Where Has Chase Utley Gone?

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When word got out that Chase Utley's 2011 season could be in serious jeopardy thanks to a knee injury that wasn't an easy fix, many wondered whether or not the five time All Star and best second baseman in the game would ever be the same.

As it turns out, those fears were premature, as Chase made a characteristically speedy recovery and found himself in the starting lineup near the end of May. His impact was nearly immediate, as the lineup got a bit deeper, more patient, and regained a great deal of pop and overall hitting acumen, as he replaced the light-hitting combination of Wilson Valdez and Michael Martinez.

The change was immediate. In Utley's first game back in the lineup, they tuned up the Cincinnati Reds, and they hardly looked back. Prior to that game, the team was averaging 3.83 runs per game, and owned a hitting line of .245/.312/.364. Since that game, the Phillies have put up 4.92 runs per game, and have a line of .259/.330/.421. The increase in offensive production is not insignificant, as one of the biggest knocks of the team was their inability to put runs on the board due to an aging offense.

But with Utley in the offense, taking pitches and getting on base in the three hole, the lineup is completely altered, more dynamic, and much more troublesome for opposing pitchers.

And at first, everything looked right with Chase. Despite having a balky knee, his defense was fantastic, and his bat – which took a few weeks go come around – was no worse for the wear. In his first 57 games back, he hit to eight homers, 13 doubles, four triples, and knocked in 25 runs while hitting .286/.376/.493. He was getting on base and hitting for power in perhaps the most important spot in the lineup.

However, the past few weeks have not been kind to Utley. Since August 1st, he's hit only one home run and has driven home eight runs, while hitting .234/.303/.342. In that same span, Utley has seen his line drive rate go from 12% to 9%, and his ground ball rate from 35% to 41%. That, along with his one home run, are showing a somewhat troubling decrease in power.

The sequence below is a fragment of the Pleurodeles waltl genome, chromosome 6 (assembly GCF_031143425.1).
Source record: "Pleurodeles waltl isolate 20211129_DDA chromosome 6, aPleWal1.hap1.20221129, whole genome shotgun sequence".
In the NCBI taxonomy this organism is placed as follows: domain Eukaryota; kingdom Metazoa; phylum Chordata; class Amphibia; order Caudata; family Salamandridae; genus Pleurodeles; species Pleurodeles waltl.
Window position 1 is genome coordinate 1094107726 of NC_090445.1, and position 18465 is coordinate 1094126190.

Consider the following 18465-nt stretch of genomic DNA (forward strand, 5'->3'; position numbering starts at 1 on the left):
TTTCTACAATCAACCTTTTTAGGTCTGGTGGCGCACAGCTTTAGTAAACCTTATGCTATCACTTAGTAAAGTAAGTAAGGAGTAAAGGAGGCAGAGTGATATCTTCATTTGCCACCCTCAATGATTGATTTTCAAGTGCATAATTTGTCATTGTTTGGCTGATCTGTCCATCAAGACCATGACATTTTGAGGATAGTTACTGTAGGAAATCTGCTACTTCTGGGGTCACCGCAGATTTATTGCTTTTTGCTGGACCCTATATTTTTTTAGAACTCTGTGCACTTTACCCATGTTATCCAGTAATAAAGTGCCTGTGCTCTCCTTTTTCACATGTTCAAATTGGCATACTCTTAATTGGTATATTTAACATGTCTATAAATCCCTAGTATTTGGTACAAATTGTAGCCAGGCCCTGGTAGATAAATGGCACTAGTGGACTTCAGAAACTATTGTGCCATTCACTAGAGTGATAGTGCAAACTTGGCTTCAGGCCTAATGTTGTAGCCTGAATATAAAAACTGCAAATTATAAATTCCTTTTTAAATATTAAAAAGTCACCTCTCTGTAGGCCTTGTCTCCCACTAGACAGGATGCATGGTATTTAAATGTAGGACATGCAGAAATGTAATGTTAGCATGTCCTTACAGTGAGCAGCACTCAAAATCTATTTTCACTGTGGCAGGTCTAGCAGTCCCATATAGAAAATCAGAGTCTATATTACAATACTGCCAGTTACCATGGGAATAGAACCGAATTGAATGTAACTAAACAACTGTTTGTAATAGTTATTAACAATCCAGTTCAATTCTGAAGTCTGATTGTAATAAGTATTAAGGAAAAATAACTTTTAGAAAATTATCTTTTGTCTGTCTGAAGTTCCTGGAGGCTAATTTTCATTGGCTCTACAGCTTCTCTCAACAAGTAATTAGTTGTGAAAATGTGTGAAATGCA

It could be a sample size that is not big enough to draw a meaningful conclusion from, after all, players have bad months all the time (just ask Raul Ibanez), and the start and end point of this recent slide is rather arbitrary, but it's nonetheless disconcerting that Utley looks wildly different in the box than he did just over a month ago.

It's possible that he is just slumping, but it's also possible that the knee that put his season in jeopardy at the beginning of the year is acting up, or worse, that some other ailment is troubling him. It's not like we'd know about it anyway, because this is the same guy who kept a serious hup injury under wraps during the second half of the 2008 season.

With a 7.5 game lead in the division and a comfortable grasp on the best record in the National League, the Phillies are all but assured to make the playoffs, so it's not as if they need to win out over the next few weeks. Thanks to that luxury, they can afford to sit players down for an extended amount of time. In the case of Utley, who hasn't missed that much time since returning to action in late May, it is absolutely in his best interest (and that of the team's) for him to get some much needed rest between now and the playoffs. After all, what good is having Chase Utley on your team if he can't be Chase Utley when the stakes are highest?

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